"It's a more social event," Rowan adds in a British accent diluted by 15 years in the United States. "If your car breaks down and you don't race, you say, 'Oh well. I'll go and party.' It's very enjoyable and very relaxing."

Is it true that competing vintage owners often share equipment at races? Both acknowledge this with what seems like genuine pride.

"One time at Watkins Glen we were in an endurance race with Bill driving. And another guy came into the pits with a flat tire," Rowan remembers. "He had only one set of treaded tires, the tires he needed for the endurance race. So after 20 minutes, he was out of the event. I went out to our trailer and grabbed a wheel and tire and his guys mounted it and away he went. He was one of our competitors. And we're not the only ones who do this."

"Everybody does it," Mazzoni says. "If somebody's got something that someone else needs, he'll give it to the other guy if he doesn't need it himself."

You find this attitude everywhere around the track at vintage events. Racers admiring their rivals' cars, offering driving tips, talking over mechanical problems. Smiling and laughing and shaking hands, putting aside the pettiness that competition often encourages.

"Think we're going to fire this car up pretty soon and drive it over to your paddock area so we'll be in the right place," Mazzoni says to Mike Jackson shortly before the Homestead race. The soft-spoken comment sounds more like a question.

"That'll be fine," Jackson replies. "Plenty of room."

Vintage racers even seem generous to virtual strangers. As a graduate of several Skip Barber Racing School courses and a sometime-competitor in the Skip Barber Race Series, I wangle permission to ride in one of the historic cars between events at Homestead. Then, just hours before race time, I also receive clearance to drive a vintage car around the track--if I can find someone willing to turn me loose with his expensive machine. But a two-seater is required for both activities, the chief race steward says, and the only one available is Paul Rowan's Mustang. Without hesitation, Rowan agrees to the ride and the drive, first taking his passenger on a cautious but still exhilarating few laps. He tells me I can drive his $45,000 car, alone, after the vintage race. I wonder if I would be as trusting in his place.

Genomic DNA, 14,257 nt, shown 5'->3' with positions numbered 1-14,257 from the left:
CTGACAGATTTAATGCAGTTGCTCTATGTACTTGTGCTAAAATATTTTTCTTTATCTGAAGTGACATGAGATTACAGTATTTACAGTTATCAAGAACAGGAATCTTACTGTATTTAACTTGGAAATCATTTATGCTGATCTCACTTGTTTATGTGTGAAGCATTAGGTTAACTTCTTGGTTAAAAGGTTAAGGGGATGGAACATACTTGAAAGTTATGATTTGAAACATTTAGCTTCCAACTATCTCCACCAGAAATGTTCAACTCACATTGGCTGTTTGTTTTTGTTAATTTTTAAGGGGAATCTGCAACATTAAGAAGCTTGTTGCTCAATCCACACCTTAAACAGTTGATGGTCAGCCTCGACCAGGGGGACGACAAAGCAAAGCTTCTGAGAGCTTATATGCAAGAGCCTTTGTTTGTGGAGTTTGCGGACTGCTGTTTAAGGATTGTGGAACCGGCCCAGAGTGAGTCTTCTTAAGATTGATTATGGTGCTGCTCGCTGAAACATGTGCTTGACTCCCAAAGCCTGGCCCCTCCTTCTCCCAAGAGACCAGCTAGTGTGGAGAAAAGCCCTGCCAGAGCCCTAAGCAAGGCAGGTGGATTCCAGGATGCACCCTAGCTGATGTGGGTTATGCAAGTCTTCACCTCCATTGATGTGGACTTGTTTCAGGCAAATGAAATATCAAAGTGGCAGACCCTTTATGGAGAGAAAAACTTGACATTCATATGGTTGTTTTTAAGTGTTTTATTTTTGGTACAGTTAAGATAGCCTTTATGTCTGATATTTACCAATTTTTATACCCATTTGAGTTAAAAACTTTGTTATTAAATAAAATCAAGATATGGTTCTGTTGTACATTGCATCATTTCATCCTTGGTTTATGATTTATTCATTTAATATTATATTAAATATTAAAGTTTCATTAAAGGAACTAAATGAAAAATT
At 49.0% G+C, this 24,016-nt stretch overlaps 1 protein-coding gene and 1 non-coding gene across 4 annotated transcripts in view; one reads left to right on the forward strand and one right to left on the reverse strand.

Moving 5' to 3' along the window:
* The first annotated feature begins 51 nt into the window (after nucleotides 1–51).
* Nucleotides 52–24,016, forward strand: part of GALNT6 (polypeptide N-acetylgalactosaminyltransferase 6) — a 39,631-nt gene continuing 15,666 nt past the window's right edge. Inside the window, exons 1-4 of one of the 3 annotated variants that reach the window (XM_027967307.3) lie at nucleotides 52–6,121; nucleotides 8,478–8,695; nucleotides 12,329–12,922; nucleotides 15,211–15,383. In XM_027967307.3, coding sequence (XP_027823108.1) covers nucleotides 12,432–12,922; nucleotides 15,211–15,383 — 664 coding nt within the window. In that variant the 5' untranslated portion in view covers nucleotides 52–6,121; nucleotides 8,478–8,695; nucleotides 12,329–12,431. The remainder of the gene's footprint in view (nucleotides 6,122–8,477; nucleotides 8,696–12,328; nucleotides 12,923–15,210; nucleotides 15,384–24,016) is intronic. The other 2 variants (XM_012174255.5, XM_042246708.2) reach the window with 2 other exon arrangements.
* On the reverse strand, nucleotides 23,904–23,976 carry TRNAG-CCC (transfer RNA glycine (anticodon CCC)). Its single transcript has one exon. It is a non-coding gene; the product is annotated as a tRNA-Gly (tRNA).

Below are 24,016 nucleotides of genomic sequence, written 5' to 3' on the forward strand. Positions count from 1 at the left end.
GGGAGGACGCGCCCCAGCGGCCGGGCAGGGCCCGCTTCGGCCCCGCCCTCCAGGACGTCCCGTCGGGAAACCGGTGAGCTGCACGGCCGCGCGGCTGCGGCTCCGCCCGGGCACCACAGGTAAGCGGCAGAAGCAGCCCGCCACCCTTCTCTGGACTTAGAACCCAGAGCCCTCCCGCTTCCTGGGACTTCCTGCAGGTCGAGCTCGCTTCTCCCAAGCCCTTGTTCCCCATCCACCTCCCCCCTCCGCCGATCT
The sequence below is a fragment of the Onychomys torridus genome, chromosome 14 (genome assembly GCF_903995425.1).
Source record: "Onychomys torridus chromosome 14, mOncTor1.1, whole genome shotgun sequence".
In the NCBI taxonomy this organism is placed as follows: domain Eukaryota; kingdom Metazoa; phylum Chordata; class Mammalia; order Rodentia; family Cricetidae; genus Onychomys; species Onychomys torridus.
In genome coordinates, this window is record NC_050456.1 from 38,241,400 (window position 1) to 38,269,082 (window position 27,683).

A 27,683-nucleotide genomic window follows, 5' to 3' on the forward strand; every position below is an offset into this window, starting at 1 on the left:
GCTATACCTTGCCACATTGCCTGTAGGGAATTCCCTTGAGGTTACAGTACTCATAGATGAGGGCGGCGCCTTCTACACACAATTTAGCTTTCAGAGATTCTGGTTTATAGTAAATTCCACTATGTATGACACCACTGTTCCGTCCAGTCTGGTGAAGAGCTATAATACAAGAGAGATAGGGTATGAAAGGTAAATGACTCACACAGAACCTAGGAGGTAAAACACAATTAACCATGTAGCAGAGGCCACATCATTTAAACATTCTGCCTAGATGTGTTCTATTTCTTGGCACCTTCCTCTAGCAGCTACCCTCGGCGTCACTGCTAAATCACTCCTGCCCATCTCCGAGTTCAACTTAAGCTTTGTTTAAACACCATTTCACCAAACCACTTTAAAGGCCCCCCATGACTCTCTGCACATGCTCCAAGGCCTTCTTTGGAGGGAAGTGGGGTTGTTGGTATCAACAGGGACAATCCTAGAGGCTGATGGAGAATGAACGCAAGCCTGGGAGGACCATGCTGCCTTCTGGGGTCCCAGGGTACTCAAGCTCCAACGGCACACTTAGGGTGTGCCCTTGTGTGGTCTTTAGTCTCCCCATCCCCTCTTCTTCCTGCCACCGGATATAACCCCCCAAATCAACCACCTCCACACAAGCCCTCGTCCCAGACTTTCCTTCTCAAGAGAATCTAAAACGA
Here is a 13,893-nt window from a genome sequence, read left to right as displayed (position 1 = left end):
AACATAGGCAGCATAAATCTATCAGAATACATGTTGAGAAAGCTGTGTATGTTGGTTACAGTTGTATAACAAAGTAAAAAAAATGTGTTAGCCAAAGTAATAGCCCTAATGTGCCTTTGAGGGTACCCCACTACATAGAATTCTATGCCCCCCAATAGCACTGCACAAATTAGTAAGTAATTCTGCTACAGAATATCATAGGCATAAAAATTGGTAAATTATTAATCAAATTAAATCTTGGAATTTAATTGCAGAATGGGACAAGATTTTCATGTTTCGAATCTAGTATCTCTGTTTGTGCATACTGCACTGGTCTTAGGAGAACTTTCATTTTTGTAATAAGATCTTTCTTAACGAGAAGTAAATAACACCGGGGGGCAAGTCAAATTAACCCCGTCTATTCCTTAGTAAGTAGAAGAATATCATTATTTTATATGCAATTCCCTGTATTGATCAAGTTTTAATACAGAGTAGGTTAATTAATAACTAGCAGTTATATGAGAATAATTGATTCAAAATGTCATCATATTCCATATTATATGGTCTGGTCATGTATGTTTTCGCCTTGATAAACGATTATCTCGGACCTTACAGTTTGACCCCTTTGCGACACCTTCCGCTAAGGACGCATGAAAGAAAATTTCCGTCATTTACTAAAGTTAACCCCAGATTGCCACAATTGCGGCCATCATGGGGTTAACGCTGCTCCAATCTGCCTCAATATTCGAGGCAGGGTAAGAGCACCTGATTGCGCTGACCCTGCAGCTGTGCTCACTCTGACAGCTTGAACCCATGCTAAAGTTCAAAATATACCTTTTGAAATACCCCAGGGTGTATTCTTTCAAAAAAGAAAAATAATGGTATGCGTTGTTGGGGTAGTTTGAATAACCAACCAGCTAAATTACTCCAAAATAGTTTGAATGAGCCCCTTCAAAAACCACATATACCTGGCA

Perhaps it's their combined love of rare cars and high speeds. Perhaps it's the ease with which many of the racers switch from white collars and calculators during the workweek to T-shirts and crescent wrenches on weekends. Perhaps it's partly the age of these drivers--most are between 40 and 60. But vintage owners seem to be a special breed. Successful without falling victim to pretensions. Intelligent without lapsing into condescension. Competitive without taking themselves too seriously.

"None of us have any illusions that we are overlooked Al Unser Juniors," says vintage driver Terry Jackson. "On the other hand, I'm glad my races are only eight to 10 laps long, because I can't hold my breath any longer than that."

There is no Walter Mitty in these men. They do not merely daydream about triumph. Whether or not they drive their cars on the outer limits of adhesion, they still crank out 100 mph speeds at an age when most of us tee up Titleists. For a few moments on Saturday and Sunday afternoons, they recover their lost youth, become throwbacks to a time when rugged racers in something like batting helmets piloted powerful, beautiful machines through the forests of Europe. For a brief time they actually transform themselves into Juan Manuel Fangio conquering the Nurburgring in a 1954 Mercedes-Benz or Phil Hill winning the Italian Grand Prix in his 1961 Ferrari, goggles in place, chin strap flapping wildly, cheeks smudged with oil. During those fleeting instants, life looks a bit more innocent, and almost anything seems possible again.

"I started racing about 1959 and quit about '65, racing on a shoestring. Eventually I just couldn't afford to keep doing it. But I really pined for those days. Those were good times," says 63-year-old Walter Hotchkiss, who now competes in a 1964 Griffith 200 and recently bought a magnificent 1962 Ferrari. "And so I started vintage racing in 1992. I saw some of those guys out there and thought, 'I can get back into a race car, too!' It was just like being taken back to my youth. And that's pretty good when you can do that."